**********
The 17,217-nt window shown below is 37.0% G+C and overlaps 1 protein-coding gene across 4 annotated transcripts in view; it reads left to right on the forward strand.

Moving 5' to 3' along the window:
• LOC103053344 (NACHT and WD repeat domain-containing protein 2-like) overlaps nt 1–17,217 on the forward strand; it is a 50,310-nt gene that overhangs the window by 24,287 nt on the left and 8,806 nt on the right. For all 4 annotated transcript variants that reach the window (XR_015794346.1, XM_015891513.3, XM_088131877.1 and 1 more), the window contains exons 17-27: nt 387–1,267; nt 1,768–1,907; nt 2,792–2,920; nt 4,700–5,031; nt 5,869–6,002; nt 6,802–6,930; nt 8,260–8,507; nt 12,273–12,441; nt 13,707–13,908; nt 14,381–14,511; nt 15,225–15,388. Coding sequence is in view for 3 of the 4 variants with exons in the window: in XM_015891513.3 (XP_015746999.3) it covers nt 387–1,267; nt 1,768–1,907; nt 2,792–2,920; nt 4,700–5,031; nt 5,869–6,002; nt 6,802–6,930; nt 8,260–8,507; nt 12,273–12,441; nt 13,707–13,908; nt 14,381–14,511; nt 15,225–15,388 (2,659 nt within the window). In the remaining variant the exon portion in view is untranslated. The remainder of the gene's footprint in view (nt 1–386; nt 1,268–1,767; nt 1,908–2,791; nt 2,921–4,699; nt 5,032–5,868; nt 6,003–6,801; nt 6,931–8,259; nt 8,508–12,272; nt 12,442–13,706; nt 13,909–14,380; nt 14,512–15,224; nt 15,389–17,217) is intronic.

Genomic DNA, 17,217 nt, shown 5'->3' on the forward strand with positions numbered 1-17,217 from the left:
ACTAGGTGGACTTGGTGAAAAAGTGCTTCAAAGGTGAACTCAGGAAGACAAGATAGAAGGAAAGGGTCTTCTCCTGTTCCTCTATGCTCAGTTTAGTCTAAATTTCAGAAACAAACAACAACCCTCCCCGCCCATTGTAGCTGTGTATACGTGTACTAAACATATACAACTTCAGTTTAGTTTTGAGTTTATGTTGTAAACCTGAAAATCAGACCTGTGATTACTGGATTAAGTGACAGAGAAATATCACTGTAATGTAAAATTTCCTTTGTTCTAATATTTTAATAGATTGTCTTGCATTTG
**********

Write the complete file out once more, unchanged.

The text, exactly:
The 17,217-nt window shown below is 37.0% G+C and overlaps 1 protein-coding gene across 4 annotated transcripts in view; it reads left to right on the forward strand.

Moving 5' to 3' along the window:
• LOC103053344 (NACHT and WD repeat domain-containing protein 2-like) overlaps nt 1–17,217 on the forward strand; it is a 50,310-nt gene that overhangs the window by 24,287 nt on the left and 8,806 nt on the right. For all 4 annotated transcript variants that reach the window (XR_015794346.1, XM_015891513.3, XM_088131877.1 and 1 more), the window contains exons 17-27: nt 387–1,267; nt 1,768–1,907; nt 2,792–2,920; nt 4,700–5,031; nt 5,869–6,002; nt 6,802–6,930; nt 8,260–8,507; nt 12,273–12,441; nt 13,707–13,908; nt 14,381–14,511; nt 15,225–15,388. Coding sequence is in view for 3 of the 4 variants with exons in the window: in XM_015891513.3 (XP_015746999.3) it covers nt 387–1,267; nt 1,768–1,907; nt 2,792–2,920; nt 4,700–5,031; nt 5,869–6,002; nt 6,802–6,930; nt 8,260–8,507; nt 12,273–12,441; nt 13,707–13,908; nt 14,381–14,511; nt 15,225–15,388 (2,659 nt within the window). In the remaining variant the exon portion in view is untranslated. The remainder of the gene's footprint in view (nt 1–386; nt 1,268–1,767; nt 1,908–2,791; nt 2,921–4,699; nt 5,032–5,868; nt 6,003–6,801; nt 6,931–8,259; nt 8,508–12,272; nt 12,442–13,706; nt 13,909–14,380; nt 14,512–15,224; nt 15,389–17,217) is intronic.

Genomic DNA, 17,217 nt, shown 5'->3' on the forward strand with positions numbered 1-17,217 from the left:
ACTAGGTGGACTTGGTGAAAAAGTGCTTCAAAGGTGAACTCAGGAAGACAAGATAGAAGGAAAGGGTCTTCTCCTGTTCCTCTATGCTCAGTTTAGTCTAAATTTCAGAAACAAACAACAACCCTCCCCGCCCATTGTAGCTGTGTATACGTGTACTAAACATATACAACTTCAGTTTAGTTTTGAGTTTATGTTGTAAACCTGAAAATCAGACCTGTGATTACTGGATTAAGTGACAGAGAAATATCACTGTAATGTAAAATTTCCTTTGTTCTAATATTTTAATAGATTGTCTTGCATTTG